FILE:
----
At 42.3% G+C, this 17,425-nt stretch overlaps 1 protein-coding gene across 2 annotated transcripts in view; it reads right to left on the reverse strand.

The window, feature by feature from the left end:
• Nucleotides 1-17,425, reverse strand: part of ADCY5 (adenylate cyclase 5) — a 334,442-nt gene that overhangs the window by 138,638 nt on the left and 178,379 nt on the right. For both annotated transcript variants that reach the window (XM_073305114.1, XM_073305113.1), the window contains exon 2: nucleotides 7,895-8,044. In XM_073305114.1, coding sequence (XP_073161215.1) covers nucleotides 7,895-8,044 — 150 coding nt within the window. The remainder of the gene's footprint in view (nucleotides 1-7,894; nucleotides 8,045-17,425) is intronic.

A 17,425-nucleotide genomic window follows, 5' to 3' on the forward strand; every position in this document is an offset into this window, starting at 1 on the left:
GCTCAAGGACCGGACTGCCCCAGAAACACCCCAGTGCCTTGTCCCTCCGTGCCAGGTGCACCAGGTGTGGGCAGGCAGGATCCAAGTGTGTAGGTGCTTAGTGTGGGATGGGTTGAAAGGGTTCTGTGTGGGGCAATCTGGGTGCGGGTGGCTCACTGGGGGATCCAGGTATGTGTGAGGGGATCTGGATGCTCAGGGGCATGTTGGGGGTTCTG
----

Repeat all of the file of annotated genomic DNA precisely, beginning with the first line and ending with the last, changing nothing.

At 42.3% G+C, this 17,425-nt stretch overlaps 1 protein-coding gene across 2 annotated transcripts in view; it reads right to left on the reverse strand.

The window, feature by feature from the left end:
• Nucleotides 1-17,425, reverse strand: part of ADCY5 (adenylate cyclase 5) — a 334,442-nt gene that overhangs the window by 138,638 nt on the left and 178,379 nt on the right. For both annotated transcript variants that reach the window (XM_073305114.1, XM_073305113.1), the window contains exon 2: nucleotides 7,895-8,044. In XM_073305114.1, coding sequence (XP_073161215.1) covers nucleotides 7,895-8,044 — 150 coding nt within the window. The remainder of the gene's footprint in view (nucleotides 1-7,894; nucleotides 8,045-17,425) is intronic.

A 17,425-nucleotide genomic window follows, 5' to 3' on the forward strand; every position in this document is an offset into this window, starting at 1 on the left:
GCTCAAGGACCGGACTGCCCCAGAAACACCCCAGTGCCTTGTCCCTCCGTGCCAGGTGCACCAGGTGTGGGCAGGCAGGATCCAAGTGTGTAGGTGCTTAGTGTGGGATGGGTTGAAAGGGTTCTGTGTGGGGCAATCTGGGTGCGGGTGGCTCACTGGGGGATCCAGGTATGTGTGAGGGGATCTGGATGCTCAGGGGCATGTTGGGGGTTCTG